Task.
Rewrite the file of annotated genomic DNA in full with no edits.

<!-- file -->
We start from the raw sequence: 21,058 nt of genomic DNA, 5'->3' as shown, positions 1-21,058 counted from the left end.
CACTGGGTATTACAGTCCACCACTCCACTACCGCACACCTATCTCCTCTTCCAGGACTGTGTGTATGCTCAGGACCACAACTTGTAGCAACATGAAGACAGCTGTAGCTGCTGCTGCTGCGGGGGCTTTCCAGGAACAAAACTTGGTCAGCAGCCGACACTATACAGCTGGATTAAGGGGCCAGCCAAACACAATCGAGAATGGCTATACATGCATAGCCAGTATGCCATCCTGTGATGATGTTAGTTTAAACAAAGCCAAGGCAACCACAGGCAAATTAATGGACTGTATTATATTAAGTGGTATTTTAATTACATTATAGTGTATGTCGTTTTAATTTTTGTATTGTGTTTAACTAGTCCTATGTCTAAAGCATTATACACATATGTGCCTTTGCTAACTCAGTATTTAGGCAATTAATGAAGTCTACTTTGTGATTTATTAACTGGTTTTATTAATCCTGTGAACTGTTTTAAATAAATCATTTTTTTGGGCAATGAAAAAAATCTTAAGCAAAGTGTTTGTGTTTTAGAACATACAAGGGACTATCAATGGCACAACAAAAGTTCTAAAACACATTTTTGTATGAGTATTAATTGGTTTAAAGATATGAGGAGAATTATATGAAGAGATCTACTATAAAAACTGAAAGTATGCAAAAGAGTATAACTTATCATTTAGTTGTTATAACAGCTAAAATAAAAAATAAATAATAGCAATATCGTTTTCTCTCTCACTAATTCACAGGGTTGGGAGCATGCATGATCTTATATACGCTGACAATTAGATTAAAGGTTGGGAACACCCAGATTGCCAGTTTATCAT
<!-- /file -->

We start from the raw sequence: 21,058 nt of genomic DNA, 5'->3' as shown, positions 1-21,058 counted from the left end.
CACTGGGTATTACAGTCCACCACTCCACTACCGCACACCTATCTCCTCTTCCAGGACTGTGTGTATGCTCAGGACCACAACTTGTAGCAACATGAAGACAGCTGTAGCTGCTGCTGCTGCGGGGGCTTTCCAGGAACAAAACTTGGTCAGCAGCCGACACTATACAGCTGGATTAAGGGGCCAGCCAAACACAATCGAGAATGGCTATACATGCATAGCCAGTATGCCATCCTGTGATGATGTTAGTTTAAACAAAGCCAAGGCAACCACAGGCAAATTAATGGACTGTATTATATTAAGTGGTATTTTAATTACATTATAGTGTATGTCGTTTTAATTTTTGTATTGTGTTTAACTAGTCCTATGTCTAAAGCATTATACACATATGTGCCTTTGCTAACTCAGTATTTAGGCAATTAATGAAGTCTACTTTGTGATTTATTAACTGGTTTTATTAATCCTGTGAACTGTTTTAAATAAATCATTTTTTTGGGCAATGAAAAAAATCTTAAGCAAAGTGTTTGTGTTTTAGAACATACAAGGGACTATCAATGGCACAACAAAAGTTCTAAAACACATTTTTGTATGAGTATTAATTGGTTTAAAGATATGAGGAGAATTATATGAAGAGATCTACTATAAAAACTGAAAGTATGCAAAAGAGTATAACTTATCATTTAGTTGTTATAACAGCTAAAATAAAAAATAAATAATAGCAATATCGTTTTCTCTCTCACTAATTCACAGGGTTGGGAGCATGCATGATCTTATATACGCTGACAATTAGATTAAAGGTTGGGAACACCCAGATTGCCAGTTTATCAT